En route from Namche Bazaar, Nepal, we stop to visit the Tenzing Norgay Memorial Chorten. Norgay was a member of the first expedition team to summit Mt. Everest in 1953, along with Sir Edmund Hillary. While trekking in the Nepal Himalayas on our way to Everest base camp, on this day we enjoyed dramatic views of Thamserku, Ama Dablam, and the south face of Lhotse. If you are an outdoor adventure enthusiast, this trek is an amazing way to view some of the greatest 8,000m + peaks. And when you end up back in Lukla where you started, no matter what route you take, you truly realize what a great accomplishment it is to come full circle! Check one off of the bucket list.
I have an uneasy relationship with street food in South Asia. I've had my share of unfortunate encounters in India, and Sri Lanka, and I didn't want to add Nepal to my list. But after wandering Durbar Square for a few hours, I found myself famished. Afraid of what the cool climate and toxic levels of air pollution might be doing to the bananas hanging from shop windows, I went in search of something from the bottom of a big bubbling hot pot. Enter pink pancakes. Near the east gate to Durbar Square, I came across this tiny little stall and a husband and wife team working over the hot pan. To be honest, I'm not sure this is even a street stall - it could have been their house - but they were eager to share their foodstuffs with me, and I'm not one to turn down an invitation. We chatted for a little bit about life in Kathmandu and life on the road, exchanged handshakes and email addresses, and we carried on with our adventure. Nine months later, I remember very little about our time in the square itself (though it is a sight to see), but I can recall just about every detail about this man and his pink pancakes.
We weren't quite lucky to see the snowcapped covered mountains in the lovely lakeside village of Pokhara since we visited during monsoon season. But it was a perfect way to start our introduction to the area and cross over to the trail leading up to the Peace Pagoda. Pay a few ruppees, pack a picnic lunch and guide yourself around the serene Lake Phewa.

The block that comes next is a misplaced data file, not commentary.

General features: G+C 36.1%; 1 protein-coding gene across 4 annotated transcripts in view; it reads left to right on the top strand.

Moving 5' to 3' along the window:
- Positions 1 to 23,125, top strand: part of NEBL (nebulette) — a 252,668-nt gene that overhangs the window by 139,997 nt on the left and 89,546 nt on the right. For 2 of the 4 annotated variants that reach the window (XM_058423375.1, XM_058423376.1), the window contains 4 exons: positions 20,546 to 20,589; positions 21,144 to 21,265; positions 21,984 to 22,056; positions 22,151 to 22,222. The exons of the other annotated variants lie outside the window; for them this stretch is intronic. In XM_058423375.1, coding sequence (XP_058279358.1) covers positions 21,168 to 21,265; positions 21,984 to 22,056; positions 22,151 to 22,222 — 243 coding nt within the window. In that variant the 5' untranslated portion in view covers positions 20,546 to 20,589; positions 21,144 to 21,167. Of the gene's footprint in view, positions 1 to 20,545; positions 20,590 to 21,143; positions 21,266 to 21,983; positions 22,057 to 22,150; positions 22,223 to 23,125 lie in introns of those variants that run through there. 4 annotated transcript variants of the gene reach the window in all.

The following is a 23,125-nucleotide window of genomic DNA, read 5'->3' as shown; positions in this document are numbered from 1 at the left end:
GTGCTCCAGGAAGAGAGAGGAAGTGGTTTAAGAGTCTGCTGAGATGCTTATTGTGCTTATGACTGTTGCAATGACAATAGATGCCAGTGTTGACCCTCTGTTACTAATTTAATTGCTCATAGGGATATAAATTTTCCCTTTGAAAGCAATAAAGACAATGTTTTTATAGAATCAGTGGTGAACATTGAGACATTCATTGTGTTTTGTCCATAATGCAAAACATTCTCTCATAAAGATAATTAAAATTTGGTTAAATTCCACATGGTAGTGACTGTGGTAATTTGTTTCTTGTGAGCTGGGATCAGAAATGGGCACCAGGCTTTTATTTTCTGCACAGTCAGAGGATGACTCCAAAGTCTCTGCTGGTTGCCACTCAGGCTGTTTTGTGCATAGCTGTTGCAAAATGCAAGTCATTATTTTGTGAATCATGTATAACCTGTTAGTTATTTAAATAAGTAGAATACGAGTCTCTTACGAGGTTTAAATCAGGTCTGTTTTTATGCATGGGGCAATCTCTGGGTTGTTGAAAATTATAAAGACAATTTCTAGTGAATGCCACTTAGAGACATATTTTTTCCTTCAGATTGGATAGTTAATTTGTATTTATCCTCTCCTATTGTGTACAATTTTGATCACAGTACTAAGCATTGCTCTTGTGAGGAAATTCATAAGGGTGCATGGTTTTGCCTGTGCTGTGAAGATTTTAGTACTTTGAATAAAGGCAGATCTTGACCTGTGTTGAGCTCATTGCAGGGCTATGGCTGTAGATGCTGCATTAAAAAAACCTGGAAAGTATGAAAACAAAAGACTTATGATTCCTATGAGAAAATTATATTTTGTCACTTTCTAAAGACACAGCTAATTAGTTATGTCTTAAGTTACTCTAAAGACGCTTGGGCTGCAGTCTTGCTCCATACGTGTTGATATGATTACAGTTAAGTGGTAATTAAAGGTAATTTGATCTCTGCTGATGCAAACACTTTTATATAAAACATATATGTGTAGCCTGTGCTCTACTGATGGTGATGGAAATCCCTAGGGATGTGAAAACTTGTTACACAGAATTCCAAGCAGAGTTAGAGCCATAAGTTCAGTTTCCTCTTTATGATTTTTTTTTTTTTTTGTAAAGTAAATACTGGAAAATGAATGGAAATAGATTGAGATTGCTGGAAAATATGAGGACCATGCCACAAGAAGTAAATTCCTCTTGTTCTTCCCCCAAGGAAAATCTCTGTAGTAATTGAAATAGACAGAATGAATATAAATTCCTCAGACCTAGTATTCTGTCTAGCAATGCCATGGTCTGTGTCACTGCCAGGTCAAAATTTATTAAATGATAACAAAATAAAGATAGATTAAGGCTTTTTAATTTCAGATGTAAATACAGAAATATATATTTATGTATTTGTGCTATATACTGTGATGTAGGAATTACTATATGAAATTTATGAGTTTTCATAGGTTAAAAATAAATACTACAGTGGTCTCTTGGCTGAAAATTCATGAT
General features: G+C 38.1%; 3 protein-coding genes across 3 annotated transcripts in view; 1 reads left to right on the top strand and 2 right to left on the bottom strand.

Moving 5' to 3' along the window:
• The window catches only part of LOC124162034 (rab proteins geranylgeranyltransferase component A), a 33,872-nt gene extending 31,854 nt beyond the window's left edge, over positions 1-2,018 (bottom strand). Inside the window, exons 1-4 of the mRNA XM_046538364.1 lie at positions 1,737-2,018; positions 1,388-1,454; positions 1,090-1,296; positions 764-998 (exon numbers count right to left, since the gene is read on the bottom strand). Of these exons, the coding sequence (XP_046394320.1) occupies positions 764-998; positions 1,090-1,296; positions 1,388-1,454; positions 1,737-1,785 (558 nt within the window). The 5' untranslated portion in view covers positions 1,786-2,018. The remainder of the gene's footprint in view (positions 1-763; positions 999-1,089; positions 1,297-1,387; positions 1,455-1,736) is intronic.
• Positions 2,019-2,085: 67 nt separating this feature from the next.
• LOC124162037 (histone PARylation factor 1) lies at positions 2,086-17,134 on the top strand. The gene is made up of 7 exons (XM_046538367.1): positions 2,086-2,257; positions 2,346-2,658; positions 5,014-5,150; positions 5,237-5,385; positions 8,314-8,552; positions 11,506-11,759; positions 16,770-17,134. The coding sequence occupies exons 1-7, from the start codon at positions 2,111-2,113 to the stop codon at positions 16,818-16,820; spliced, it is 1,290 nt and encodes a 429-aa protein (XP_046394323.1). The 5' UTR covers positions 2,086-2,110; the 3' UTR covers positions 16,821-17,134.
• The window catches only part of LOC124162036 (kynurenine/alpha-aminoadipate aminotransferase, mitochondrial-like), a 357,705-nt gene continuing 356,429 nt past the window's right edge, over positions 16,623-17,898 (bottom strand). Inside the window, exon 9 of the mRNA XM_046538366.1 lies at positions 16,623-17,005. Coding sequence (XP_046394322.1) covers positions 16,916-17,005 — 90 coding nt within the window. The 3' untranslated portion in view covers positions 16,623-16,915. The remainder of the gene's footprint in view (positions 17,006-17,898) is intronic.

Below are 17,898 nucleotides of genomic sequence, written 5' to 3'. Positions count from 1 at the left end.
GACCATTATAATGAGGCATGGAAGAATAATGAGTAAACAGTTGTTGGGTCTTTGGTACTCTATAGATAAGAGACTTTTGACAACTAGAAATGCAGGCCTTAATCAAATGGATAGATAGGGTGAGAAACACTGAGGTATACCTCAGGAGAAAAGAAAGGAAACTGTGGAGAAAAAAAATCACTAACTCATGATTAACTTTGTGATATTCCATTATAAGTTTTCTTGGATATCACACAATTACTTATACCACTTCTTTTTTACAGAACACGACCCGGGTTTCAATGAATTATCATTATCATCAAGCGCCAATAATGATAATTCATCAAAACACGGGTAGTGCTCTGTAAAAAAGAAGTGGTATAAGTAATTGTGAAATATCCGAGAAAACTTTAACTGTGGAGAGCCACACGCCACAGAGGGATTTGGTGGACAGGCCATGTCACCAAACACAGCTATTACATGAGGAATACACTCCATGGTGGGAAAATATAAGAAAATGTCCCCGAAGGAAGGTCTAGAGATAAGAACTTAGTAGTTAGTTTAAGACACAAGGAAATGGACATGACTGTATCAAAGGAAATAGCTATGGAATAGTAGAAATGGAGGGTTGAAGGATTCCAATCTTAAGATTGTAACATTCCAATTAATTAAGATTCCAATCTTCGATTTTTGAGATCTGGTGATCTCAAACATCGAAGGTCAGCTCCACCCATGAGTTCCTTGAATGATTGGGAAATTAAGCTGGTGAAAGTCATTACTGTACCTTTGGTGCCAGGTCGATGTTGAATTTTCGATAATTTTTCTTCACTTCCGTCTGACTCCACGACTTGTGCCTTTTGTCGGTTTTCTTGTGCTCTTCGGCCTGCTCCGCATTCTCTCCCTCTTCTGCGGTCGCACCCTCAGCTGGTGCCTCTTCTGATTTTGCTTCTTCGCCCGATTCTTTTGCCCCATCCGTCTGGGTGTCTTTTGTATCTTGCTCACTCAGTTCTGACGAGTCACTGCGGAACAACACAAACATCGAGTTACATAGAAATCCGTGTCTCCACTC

The ancient capital of the Kathmandu Valley is an earthy composition of ornate brickwork and wood filigreed temples built by the Newar tribe. In Bhaktapur’s Durbar Square; the relief carvings on the golden Suun Dhoka Gate, and stone images of the eighteen-armed Ugrachandi, elephant-headed Ganesha, and hawk-billed Garuda transport you back to an mythic era when India was the jewel of Asia. The Hindu caste system was once a pragmatic attempt to provide a stable social structure to an unruly population of wild, war-like nomads, and overcome those problems inherent in a primitive environment. But, like all human “solutions,” those who come out on top can afford to view it as a panacea. “In our community, there is very little crime,” says Gopal—a Brahmin, of course—with condescending pride. “Not like in your country. That is because we are a very religious people. We believe our lives are governed by the gods. So everything is already worked out for us, you see? We do not have to worry about who we will marry, or how many children we will have, because the gods will take care of that. If we have lots of money it is because the gods will us to have it. If we are poor, or of a low caste, it is also because of the gods. We always have someone to thank—or someone to blame. So, no problem! Everyone knows his place.”